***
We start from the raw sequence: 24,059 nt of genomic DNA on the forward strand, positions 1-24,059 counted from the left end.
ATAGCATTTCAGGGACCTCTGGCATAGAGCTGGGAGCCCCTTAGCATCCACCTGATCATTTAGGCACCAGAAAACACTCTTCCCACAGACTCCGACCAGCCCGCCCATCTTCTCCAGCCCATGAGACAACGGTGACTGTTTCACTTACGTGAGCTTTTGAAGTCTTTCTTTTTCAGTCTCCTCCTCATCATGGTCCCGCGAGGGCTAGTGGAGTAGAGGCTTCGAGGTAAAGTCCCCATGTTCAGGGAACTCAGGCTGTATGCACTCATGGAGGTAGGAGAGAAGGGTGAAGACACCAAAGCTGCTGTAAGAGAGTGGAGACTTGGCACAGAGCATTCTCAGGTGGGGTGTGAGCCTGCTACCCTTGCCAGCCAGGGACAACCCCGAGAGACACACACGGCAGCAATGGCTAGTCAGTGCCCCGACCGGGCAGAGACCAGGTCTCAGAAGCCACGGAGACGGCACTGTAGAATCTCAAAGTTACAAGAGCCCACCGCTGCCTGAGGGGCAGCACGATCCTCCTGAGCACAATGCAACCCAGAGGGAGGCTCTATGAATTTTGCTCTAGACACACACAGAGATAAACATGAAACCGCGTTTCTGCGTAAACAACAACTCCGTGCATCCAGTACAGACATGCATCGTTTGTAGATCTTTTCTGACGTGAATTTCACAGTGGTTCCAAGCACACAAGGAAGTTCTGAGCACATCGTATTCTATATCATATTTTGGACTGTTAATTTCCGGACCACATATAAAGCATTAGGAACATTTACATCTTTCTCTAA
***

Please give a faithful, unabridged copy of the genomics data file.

We start from the raw sequence: 24,059 nt of genomic DNA on the forward strand, positions 1-24,059 counted from the left end.
ATAGCATTTCAGGGACCTCTGGCATAGAGCTGGGAGCCCCTTAGCATCCACCTGATCATTTAGGCACCAGAAAACACTCTTCCCACAGACTCCGACCAGCCCGCCCATCTTCTCCAGCCCATGAGACAACGGTGACTGTTTCACTTACGTGAGCTTTTGAAGTCTTTCTTTTTCAGTCTCCTCCTCATCATGGTCCCGCGAGGGCTAGTGGAGTAGAGGCTTCGAGGTAAAGTCCCCATGTTCAGGGAACTCAGGCTGTATGCACTCATGGAGGTAGGAGAGAAGGGTGAAGACACCAAAGCTGCTGTAAGAGAGTGGAGACTTGGCACAGAGCATTCTCAGGTGGGGTGTGAGCCTGCTACCCTTGCCAGCCAGGGACAACCCCGAGAGACACACACGGCAGCAATGGCTAGTCAGTGCCCCGACCGGGCAGAGACCAGGTCTCAGAAGCCACGGAGACGGCACTGTAGAATCTCAAAGTTACAAGAGCCCACCGCTGCCTGAGGGGCAGCACGATCCTCCTGAGCACAATGCAACCCAGAGGGAGGCTCTATGAATTTTGCTCTAGACACACACAGAGATAAACATGAAACCGCGTTTCTGCGTAAACAACAACTCCGTGCATCCAGTACAGACATGCATCGTTTGTAGATCTTTTCTGACGTGAATTTCACAGTGGTTCCAAGCACACAAGGAAGTTCTGAGCACATCGTATTCTATATCATATTTTGGACTGTTAATTTCCGGACCACATATAAAGCATTAGGAACATTTACATCTTTCTCTAA